On February 1, 2015 we will transfer your account to the standard rate, you don't need to do anything. For new rate information, you can check out our PayPal User Agreement. With that update, when you process any transactions through Payments Pro or Virtual Terminal products, you will be charged the rates outlined here for those transactions.

My transaction fee will rise from 2.2 to 2.9% and I'll start paying $30 a month to use their PayPal Pro gateway. The monthly fee alone wipes out half of what I was saving and the additional 0.7% will more than swallow the rest. That means I'm back in the market for a new merchant services provider yet again -- which is why I used those keywords in this post. The spam floodgates are open.

"No annual contract" seemed like a selling point last April. Here we see the downside. Oh well, even if I'd locked in my rates the contract would have been up in a couple more months. I wonder if appealing to the salesman who gave me the sweetheart rates would do any good. I'm going to give that a shot after the holidays. Nothing good ever happens during the last two weeks of the year. 


Now the rhythm of a new year begins. I slew the $6,100+ Mastercard bill (including nearly $100 in interest from last month's unpaid balance...ouch!) with $1,500 to spare. I need $600 to cover my last Christmas paycheck next Monday and another $4,100 for the government, my CPA, and Amex, ideally by late January. That means raising $3,400 on top of normal operating expenses between now and then. Historically, I can expect $4,300 in sales. If it looks like I'm going to make it, I can start rebuilding inventory after my next credit card statement closes on Jan. 12.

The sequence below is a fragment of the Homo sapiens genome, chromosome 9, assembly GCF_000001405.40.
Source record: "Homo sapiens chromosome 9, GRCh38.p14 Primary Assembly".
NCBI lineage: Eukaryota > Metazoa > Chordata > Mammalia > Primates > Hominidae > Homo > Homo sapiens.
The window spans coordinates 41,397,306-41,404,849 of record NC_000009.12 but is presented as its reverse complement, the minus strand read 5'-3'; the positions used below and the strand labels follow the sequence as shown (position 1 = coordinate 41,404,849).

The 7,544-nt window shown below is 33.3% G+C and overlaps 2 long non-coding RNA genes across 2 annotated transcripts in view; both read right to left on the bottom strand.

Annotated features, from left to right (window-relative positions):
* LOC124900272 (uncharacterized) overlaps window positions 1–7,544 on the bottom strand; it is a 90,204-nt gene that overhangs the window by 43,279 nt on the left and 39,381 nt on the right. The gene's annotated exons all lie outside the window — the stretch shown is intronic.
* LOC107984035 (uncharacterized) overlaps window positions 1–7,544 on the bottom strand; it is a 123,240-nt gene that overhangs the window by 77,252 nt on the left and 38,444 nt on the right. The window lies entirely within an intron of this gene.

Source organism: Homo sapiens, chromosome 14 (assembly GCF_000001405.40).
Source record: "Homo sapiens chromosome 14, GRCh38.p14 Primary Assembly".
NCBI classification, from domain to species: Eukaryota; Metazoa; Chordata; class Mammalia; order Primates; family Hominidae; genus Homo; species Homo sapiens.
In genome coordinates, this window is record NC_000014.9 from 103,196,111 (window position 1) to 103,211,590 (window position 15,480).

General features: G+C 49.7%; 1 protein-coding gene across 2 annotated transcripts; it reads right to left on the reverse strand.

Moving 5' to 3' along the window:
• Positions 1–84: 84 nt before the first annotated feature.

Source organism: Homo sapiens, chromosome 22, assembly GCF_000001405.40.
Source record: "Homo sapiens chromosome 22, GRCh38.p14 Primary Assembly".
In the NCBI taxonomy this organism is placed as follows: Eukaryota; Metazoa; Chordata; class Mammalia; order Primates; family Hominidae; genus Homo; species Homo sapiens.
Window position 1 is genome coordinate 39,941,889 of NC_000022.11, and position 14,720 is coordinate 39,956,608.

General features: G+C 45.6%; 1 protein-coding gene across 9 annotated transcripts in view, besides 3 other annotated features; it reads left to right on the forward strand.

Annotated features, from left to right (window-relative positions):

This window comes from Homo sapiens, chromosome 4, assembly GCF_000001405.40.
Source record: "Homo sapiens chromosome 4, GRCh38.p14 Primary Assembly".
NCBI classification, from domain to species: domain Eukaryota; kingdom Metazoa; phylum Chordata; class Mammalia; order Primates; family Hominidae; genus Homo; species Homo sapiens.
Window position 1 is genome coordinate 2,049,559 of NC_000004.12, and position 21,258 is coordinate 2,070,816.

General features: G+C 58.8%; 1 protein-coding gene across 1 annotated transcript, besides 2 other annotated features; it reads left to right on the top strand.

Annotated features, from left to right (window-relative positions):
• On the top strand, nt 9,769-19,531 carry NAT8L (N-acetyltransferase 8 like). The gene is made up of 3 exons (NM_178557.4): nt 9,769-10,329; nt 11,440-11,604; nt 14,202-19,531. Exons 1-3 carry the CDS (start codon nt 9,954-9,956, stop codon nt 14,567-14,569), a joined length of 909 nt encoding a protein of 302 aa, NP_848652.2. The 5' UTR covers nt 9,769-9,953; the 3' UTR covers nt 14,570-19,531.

Right now I'm trying to whittle back advertising without killing sales. During the peak  I was spending well over $50 per day on clicks. This week, daily sales struggled to reach $50. 

Last week I mentioned that I didn't have any serious competition for Metal Earth keywords. This week I've been in a bidding war. The lowest qualifying page-one bid has crept up by a penny or two every day. Their price point and sales velocity are too low to justify spending very much on ads. I decided to suspend my Metal Earth ads until I can afford to beef up my depleted stock. Maybe the lull will make my competitor complacent...assuming that he isn't a script, that is. You can't outbid a script until it hits its cap, and that's usually way too high.